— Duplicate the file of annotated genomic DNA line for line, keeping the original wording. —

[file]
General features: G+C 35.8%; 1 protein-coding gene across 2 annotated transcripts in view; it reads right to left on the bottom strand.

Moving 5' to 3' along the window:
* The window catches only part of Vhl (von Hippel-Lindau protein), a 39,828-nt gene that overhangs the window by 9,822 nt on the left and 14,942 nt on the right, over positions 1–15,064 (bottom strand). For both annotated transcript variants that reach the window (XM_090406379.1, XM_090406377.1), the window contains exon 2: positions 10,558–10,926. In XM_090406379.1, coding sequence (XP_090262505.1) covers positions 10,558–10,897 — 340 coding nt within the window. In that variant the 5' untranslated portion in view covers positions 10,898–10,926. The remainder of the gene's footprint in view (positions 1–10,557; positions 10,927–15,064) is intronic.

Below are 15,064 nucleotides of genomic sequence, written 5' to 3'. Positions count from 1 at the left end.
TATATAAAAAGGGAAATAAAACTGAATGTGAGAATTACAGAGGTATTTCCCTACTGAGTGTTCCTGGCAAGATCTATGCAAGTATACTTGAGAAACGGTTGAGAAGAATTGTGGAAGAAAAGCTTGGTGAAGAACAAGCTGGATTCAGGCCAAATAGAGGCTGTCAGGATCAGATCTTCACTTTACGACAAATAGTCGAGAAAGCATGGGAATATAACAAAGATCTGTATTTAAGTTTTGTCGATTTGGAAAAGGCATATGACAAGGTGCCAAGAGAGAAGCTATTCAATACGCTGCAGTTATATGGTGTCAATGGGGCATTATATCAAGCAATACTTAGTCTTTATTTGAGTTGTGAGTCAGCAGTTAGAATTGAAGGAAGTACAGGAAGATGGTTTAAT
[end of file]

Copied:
General features: G+C 35.8%; 1 protein-coding gene across 2 annotated transcripts in view; it reads right to left on the bottom strand.

Moving 5' to 3' along the window:
* The window catches only part of Vhl (von Hippel-Lindau protein), a 39,828-nt gene that overhangs the window by 9,822 nt on the left and 14,942 nt on the right, over positions 1–15,064 (bottom strand). For both annotated transcript variants that reach the window (XM_090406379.1, XM_090406377.1), the window contains exon 2: positions 10,558–10,926. In XM_090406379.1, coding sequence (XP_090262505.1) covers positions 10,558–10,897 — 340 coding nt within the window. In that variant the 5' untranslated portion in view covers positions 10,898–10,926. The remainder of the gene's footprint in view (positions 1–10,557; positions 10,927–15,064) is intronic.

Below are 15,064 nucleotides of genomic sequence, written 5' to 3'. Positions count from 1 at the left end.
TATATAAAAAGGGAAATAAAACTGAATGTGAGAATTACAGAGGTATTTCCCTACTGAGTGTTCCTGGCAAGATCTATGCAAGTATACTTGAGAAACGGTTGAGAAGAATTGTGGAAGAAAAGCTTGGTGAAGAACAAGCTGGATTCAGGCCAAATAGAGGCTGTCAGGATCAGATCTTCACTTTACGACAAATAGTCGAGAAAGCATGGGAATATAACAAAGATCTGTATTTAAGTTTTGTCGATTTGGAAAAGGCATATGACAAGGTGCCAAGAGAGAAGCTATTCAATACGCTGCAGTTATATGGTGTCAATGGGGCATTATATCAAGCAATACTTAGTCTTTATTTGAGTTGTGAGTCAGCAGTTAGAATTGAAGGAAGTACAGGAAGATGGTTTAAT